Wednesday, April 21, 2010

eMeg vs Moonbeam

"""The second GOP candidate, former eBay CEO Meg Whitman, is running far ahead of Poizner, floating her campaign on an extraordinary sea of early money. Three months before the June primary, and eight months before the general election, Whitman (or eMeg, as local political journalists often call her) has already spent $46 million, mostly from personal funds on her campaign, and has threatened to spend up to $150 million if necessary.

EMeg’s strategy is to buy the election with her almost limitless personal fortune.

Whitman’s ads mainly convey, with numbing repetition, her claim to offer a fresh start for the state, delivered by a rock-star business executive committed to cuts in spending, tax cuts, and education reform.

And how is this to be accomplished in a state in which the population routinely says no to spending cuts and taxes?

She’s also bought herself grief by refusing, until very recently, to answer press questions or elaborate beyond the happy talk of her biographical ads about her positions on various issues. All in all, she’s in danger of earning the reputation of being something of a robo-pol like her political mentor, Mitt Romney.

So far there are no ideas coming from EMeg and no experience in government either. That sounds like “Governator” redux to me.

On the other side of the aisle we have Jerry Brown, known as “Governor Moonbeam” 30 years ago for his unorthodox style. He has experience in spades:

…Brown was first elected to statewide office 40—yes, 40—years ago. After a term as secretary of state, he was governor for eight years, and later state party chair, mayor of Oakland, and currently attorney general of California. He also ran unsuccessfully, and somewhat fecklessly, for the U.S. Senate once and for president three times.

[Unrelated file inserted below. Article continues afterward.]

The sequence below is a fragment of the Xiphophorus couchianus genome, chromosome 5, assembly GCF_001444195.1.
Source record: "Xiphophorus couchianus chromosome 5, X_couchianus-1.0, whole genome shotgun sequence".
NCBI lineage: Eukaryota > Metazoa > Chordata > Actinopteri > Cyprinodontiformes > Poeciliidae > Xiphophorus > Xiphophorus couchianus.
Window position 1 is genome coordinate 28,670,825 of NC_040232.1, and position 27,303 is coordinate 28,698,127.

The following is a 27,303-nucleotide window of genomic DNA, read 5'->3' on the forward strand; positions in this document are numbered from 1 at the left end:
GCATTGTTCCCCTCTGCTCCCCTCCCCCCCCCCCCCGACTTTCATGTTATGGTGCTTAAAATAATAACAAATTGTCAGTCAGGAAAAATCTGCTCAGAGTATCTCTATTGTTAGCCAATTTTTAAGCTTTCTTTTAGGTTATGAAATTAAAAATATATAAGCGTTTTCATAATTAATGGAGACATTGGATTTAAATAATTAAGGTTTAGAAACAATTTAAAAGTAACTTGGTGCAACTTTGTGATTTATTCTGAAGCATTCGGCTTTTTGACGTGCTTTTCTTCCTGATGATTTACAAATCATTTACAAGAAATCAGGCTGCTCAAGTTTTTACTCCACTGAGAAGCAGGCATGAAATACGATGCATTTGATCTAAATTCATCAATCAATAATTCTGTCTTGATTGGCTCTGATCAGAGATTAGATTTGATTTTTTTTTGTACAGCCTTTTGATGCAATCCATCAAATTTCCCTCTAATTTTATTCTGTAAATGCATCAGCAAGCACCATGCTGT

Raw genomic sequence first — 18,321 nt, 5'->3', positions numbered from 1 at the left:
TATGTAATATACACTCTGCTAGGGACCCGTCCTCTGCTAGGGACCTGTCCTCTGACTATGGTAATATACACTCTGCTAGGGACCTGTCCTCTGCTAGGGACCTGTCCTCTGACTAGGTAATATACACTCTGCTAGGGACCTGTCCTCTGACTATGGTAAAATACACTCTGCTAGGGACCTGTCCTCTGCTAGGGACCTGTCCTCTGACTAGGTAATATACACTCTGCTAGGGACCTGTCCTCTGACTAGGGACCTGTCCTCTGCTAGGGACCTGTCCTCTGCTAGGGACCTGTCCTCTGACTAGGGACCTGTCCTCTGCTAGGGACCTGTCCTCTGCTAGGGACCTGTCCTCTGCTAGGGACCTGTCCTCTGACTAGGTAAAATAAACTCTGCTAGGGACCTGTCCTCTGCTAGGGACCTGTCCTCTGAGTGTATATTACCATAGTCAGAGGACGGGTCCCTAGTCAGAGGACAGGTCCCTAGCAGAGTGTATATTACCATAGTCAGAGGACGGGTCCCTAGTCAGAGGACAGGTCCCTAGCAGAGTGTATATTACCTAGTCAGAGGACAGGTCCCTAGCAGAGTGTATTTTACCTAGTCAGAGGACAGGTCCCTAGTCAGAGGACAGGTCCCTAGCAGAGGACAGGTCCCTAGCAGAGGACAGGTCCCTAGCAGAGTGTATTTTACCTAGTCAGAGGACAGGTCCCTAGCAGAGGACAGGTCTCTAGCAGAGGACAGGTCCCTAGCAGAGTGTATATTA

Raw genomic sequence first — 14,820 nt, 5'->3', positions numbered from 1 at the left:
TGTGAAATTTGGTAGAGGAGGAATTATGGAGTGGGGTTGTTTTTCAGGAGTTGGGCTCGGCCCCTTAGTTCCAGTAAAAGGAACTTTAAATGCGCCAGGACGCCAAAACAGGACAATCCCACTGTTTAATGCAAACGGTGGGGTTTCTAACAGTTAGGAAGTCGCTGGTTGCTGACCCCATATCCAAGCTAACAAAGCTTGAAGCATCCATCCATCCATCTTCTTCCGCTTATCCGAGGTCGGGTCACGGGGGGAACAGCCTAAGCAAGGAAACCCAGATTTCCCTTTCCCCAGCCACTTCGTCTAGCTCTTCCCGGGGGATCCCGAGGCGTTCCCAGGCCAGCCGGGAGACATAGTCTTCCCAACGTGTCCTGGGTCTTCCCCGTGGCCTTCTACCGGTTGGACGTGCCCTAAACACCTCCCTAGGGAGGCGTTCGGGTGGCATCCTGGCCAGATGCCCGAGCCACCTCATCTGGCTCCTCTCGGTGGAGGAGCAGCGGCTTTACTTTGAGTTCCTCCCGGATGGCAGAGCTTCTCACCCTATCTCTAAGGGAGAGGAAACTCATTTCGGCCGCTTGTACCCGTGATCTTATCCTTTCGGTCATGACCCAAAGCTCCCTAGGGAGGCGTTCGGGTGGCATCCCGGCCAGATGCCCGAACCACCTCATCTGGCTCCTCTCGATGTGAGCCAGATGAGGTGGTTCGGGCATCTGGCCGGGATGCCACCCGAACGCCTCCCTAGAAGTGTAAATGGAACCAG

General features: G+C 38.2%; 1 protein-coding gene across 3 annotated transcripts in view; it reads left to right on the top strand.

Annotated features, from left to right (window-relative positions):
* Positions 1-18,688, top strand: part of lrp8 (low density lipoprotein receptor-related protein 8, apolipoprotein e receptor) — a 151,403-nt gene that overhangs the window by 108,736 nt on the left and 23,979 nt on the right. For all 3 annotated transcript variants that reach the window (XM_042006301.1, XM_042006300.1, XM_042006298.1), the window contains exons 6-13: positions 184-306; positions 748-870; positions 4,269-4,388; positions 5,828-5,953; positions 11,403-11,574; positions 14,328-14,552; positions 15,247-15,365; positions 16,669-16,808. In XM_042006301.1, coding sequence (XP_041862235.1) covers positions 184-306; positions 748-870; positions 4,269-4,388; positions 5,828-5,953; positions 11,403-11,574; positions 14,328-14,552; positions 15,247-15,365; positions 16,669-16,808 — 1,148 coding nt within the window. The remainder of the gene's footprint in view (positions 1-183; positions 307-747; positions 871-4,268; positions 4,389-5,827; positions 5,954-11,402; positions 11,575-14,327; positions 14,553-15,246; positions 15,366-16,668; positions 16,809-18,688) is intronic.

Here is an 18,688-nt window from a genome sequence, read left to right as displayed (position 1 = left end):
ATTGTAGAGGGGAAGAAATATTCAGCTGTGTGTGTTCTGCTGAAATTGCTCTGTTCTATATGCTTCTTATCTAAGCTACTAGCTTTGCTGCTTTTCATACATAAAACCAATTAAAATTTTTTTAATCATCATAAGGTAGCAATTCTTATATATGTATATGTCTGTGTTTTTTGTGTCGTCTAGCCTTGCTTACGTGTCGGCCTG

But, although the anti-politician sentiment is raging, Brown may not be handicapped by it.


Indeed, over four decades of engagement in public life, Jerry Brown has developed a remarkable knack for displaying a sense of his own—and government’s—limits. He began his gubernatorial first term in 1975 with an off-the-cuff “address” that ran seven minutes; replaced the traditional inaugural ball with an informal dinner at a Chinese restaurant; traded in his gubernatorial limo for a 1974 Plymouth from the state car pool; rented a small apartment instead of living in the governor’s mansion; and reportedly slept on a mattress on the floor. (As governor, Brown was far more fiscally conservative than his predecessor, Ronald Reagan, who raised taxes and spending several times. His austerity, which created vast budget surpluses, prompted one Reagan aide to joke that the Gipper “thinks Jerry Brown has gone too far to the right.”)

And it’s not as though Jerry Brown is likely to present Whitman with an unmoving target. As protean as California itself and as wily as any other 40-year veteran of political wars, Brown nicely defined himself in an interview with Calbuzz just after officially announcing his candidacy: “Adaptation is the essence of evolution,” he explained. “And those who don’t adapt go extinct.”

Indeed, such adaptivity may be the only thing that can serve California’s needs right now.

I don’t know who will win. Californians have proven that they are willing to elect a wealthy, empty suit with a big mouth to run the state.

But one way or another, our next governor is likely to be a clown.""""""

a mediocre corporate-bureaucratic clown at that.

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